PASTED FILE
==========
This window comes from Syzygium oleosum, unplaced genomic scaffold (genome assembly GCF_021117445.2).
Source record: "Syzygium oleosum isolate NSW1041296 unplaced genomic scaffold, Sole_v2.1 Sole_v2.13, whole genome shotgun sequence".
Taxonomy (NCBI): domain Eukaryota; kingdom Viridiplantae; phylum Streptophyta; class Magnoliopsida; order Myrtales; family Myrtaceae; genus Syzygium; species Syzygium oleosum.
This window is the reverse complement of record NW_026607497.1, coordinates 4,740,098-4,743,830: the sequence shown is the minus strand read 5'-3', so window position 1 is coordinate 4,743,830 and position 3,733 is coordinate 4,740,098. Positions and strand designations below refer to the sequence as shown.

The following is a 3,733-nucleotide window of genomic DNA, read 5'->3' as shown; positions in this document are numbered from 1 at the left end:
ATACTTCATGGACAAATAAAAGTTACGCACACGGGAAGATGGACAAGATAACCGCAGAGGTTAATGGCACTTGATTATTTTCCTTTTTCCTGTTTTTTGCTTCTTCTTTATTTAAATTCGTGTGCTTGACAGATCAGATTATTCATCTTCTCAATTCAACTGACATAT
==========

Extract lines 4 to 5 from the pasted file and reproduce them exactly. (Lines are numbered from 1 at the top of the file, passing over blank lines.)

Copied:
This window is the reverse complement of record NW_026607497.1, coordinates 4,740,098-4,743,830: the sequence shown is the minus strand read 5'-3', so window position 1 is coordinate 4,743,830 and position 3,733 is coordinate 4,740,098. Positions and strand designations below refer to the sequence as shown.

The following is a 3,733-nucleotide window of genomic DNA, read 5'->3' as shown; positions in this document are numbered from 1 at the left end: